We returned to the Air Base the next day. We waited and waited and waited and prayed. No answer. No plane going south. Finally we prayed, “God, we are all prayed out. You are silent. If there isn’t a plane going south by six pm, we will take the first plane going north to England.” 

With that prayer a sort of peace settled over us. About 7:30 pm we caught a ride to London. It was late at night when we landed. The bus took us to the Servicemen’s Hotel. In the lobby of the hotel was a bulletin board. On it were listed the departure times and destinations of Air Force planes leaving London. Seeing nothing of interest, we went to our room. God was still silent. We were facing a tough decision. Would we give up our dream after coming so far? Even when it seemed the only thing we could do was go in the opposite direction? No! We did one of the most difficult things there is to do – we had to trust God.  

The next morning we rose early, ready for a good breakfast and a full day of sightseeing. As we passed through the lobby on the way to breakfast we looked again at the bulletin board. There it was! A plane was leaving the next morning for Nouasseur Air Force Base in French Morocco, North Africa. The moment I saw that sign I knew that I knew that I knew that God had given us our trip to the Holy Land.

It seems there was a man part we had to do before God could do the God part. Using the Army rules and regulations He forced us into doing the man part. It was a soul’s sincere desire. The Army forced us to confess we were going because we had to in order to go. The Army also forced us to act, to put our faith into action. These were easy to do. It was the third part, trust, that gave us fits. That plus trying to follow the Holy Spirit’s guidance when it wasn’t logical. God was teaching us that sometimes we have to go north in order to go south. “Trust Me,” God says. “Trust Me that what I said I will do I will do.”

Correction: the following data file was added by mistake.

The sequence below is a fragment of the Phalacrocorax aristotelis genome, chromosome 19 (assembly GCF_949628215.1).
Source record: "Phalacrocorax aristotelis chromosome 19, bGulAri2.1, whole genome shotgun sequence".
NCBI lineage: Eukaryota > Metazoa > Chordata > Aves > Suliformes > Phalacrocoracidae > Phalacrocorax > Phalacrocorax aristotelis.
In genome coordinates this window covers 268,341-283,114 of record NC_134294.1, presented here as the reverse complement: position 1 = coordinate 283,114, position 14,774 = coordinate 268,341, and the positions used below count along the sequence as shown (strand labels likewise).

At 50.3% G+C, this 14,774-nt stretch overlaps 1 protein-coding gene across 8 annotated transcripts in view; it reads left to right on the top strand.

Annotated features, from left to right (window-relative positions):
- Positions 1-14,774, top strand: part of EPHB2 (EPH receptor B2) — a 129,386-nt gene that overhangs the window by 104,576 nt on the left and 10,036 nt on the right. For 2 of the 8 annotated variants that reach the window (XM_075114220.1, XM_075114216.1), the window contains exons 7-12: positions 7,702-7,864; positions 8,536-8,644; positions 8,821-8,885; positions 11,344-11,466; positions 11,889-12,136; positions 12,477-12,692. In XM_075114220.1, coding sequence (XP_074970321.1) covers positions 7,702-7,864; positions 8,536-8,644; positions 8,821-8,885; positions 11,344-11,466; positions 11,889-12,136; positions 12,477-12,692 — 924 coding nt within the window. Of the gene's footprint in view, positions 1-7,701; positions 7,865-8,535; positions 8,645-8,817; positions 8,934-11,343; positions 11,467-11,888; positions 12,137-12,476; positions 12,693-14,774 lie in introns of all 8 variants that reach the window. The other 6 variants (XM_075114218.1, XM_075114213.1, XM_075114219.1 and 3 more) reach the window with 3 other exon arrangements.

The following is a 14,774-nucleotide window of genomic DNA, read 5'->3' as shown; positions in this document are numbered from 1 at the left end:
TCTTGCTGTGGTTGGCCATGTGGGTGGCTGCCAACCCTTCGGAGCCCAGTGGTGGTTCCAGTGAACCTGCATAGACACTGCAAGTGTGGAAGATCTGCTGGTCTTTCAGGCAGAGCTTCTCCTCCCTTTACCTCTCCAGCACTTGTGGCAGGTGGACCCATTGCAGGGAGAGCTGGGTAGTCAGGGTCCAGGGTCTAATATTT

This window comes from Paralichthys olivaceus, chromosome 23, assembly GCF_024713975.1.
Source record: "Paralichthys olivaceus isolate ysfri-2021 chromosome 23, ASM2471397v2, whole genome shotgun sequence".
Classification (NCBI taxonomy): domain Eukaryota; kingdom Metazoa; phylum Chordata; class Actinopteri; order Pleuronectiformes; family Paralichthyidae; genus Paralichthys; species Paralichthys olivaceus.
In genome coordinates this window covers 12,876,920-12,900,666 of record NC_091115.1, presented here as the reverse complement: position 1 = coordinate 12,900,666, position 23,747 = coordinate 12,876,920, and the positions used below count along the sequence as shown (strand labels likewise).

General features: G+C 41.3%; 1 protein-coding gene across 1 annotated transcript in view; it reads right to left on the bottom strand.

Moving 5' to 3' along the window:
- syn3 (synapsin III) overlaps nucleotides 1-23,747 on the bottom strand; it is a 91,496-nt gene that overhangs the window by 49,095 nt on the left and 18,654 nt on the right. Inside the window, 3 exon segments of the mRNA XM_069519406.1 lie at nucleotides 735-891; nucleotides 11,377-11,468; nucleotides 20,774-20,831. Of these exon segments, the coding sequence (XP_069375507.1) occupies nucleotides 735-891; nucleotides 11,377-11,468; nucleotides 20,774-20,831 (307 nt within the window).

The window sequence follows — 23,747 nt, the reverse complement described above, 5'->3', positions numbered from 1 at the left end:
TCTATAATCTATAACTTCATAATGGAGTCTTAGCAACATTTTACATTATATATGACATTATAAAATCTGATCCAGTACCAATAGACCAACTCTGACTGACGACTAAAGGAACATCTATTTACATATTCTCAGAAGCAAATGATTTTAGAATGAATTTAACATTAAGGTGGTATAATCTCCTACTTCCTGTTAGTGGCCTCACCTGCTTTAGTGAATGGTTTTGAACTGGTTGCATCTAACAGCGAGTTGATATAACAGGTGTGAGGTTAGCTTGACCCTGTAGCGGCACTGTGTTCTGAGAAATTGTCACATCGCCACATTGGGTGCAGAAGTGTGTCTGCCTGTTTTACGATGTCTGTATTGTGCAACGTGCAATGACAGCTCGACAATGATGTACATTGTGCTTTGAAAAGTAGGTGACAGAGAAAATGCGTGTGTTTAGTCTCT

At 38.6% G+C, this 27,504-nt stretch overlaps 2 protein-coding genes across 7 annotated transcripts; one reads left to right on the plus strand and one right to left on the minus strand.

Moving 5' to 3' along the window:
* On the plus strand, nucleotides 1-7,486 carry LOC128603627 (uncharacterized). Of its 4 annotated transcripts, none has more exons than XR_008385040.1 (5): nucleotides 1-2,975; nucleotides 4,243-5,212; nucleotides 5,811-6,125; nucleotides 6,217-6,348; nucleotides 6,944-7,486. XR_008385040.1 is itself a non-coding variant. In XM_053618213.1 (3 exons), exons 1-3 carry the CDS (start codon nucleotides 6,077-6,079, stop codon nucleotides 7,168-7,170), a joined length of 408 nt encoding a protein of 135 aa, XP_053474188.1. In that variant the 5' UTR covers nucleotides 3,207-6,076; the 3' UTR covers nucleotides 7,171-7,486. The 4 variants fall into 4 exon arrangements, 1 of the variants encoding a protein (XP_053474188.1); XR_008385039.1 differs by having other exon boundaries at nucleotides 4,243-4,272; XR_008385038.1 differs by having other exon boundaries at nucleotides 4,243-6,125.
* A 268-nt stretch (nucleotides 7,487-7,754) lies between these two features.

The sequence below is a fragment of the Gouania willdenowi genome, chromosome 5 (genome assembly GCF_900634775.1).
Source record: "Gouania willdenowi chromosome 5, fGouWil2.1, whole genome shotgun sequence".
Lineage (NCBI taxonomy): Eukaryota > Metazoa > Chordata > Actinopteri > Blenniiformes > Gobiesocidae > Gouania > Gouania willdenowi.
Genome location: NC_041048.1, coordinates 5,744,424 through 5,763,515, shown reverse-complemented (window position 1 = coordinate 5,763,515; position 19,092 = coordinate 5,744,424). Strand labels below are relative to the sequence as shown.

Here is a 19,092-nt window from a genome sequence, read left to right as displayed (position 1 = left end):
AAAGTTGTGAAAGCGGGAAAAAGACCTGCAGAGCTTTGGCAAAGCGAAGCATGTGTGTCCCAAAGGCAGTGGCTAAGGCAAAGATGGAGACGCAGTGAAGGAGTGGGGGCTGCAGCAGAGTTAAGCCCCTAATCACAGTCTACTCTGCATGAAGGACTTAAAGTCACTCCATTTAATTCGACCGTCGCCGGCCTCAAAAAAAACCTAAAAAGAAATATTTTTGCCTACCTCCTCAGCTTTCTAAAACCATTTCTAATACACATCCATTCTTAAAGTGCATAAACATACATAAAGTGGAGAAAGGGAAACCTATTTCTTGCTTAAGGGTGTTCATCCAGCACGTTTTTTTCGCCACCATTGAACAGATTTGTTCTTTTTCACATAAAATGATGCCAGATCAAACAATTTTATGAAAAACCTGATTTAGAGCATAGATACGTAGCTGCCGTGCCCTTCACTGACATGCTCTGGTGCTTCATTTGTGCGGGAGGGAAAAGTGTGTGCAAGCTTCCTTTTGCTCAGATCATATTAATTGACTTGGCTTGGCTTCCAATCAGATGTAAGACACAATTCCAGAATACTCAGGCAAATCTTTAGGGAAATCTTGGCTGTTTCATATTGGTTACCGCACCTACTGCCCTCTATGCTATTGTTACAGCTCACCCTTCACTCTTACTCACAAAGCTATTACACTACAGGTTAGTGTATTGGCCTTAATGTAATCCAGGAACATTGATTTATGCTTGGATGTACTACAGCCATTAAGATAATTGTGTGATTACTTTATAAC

God Goes Beyond Our Dreams

When God did His part He went far beyond what we had asked or imagined. He arranged for the Air Force to give us room and board, transportation, entertainment, a swim in the Mediterranean Sea, and then deposit us safely in Cairo, Egypt, all for free.

God’s next surprise happened at the airport in Cairo. We had just cleared customs when a man stepped up and asked if he could share a taxi ride into Cairo with us. “It will be cheaper if three share it,” he said. Imagine our joyous surprise to discover that this man, Charles L. Benton, Director of Business and Finance for the University of Maryland, was going to Jerusalem too! 

Mr. Benton was an experienced traveler. It was agreed to do everything together because it would be cheaper for all of us. God provided two naïve soldiers with an experienced companion who would help us see much more and do much more than would have been possible by ourselves. 

Arriving in Jerusalem a couple of days later we hired a guide who helped us see as much as we could in our short visit. One of the people we met in Jerusalem asked us if we had been to the Garden Tomb. From her description, we quickly decided to visit it. That visit turned out to be the greatest blessing of the trip.

Our guide led us to a door in the wall just outside Damascus Gate. We rang the bell. A key turned in the lock and the door opened.

A Divine Encounter

“Come in. Wait just a minute and I will call my father,” said the smiling, charming, and pretty young woman who stood in the doorway.

We entered. Out of all the noise and hubbub of the city we had suddenly stepped into a beautiful garden – quiet and with a peace we had not found in all of Jerusalem. Not even in the Holy Sepulcher.

The sun warmly and tenderly caressed the trees and flowers, playfully darting in and out of the shadows, now darting across the little bridge, now hiding in the crevices of a rock. In the trees, the birds echoed a soft music.

I turned, and in front of me lay stone steps leading down about four feet to a lower level paved in stone. My eyes followed the worn stones which led but a few steps to a tomb hewn out of the solid rock wall. Standing in front of the tomb was a man talking with two women and their children.

“What do the Catholics believe about this tomb? Do they think it is Christ’s tomb?” one woman asked.

“No, the Catholics do not believe in this tomb. Ma’am, it doesn’t matter if this is Christ’s tomb or not. That is unimportant. It is what He did. Christ came into this world and suffered on the Cross to pay the penalty for your sins and my sins. He died to set us free. We worship a risen Savior. It isn’t relics or a spot or a tomb we worship – it is the Risen Lord.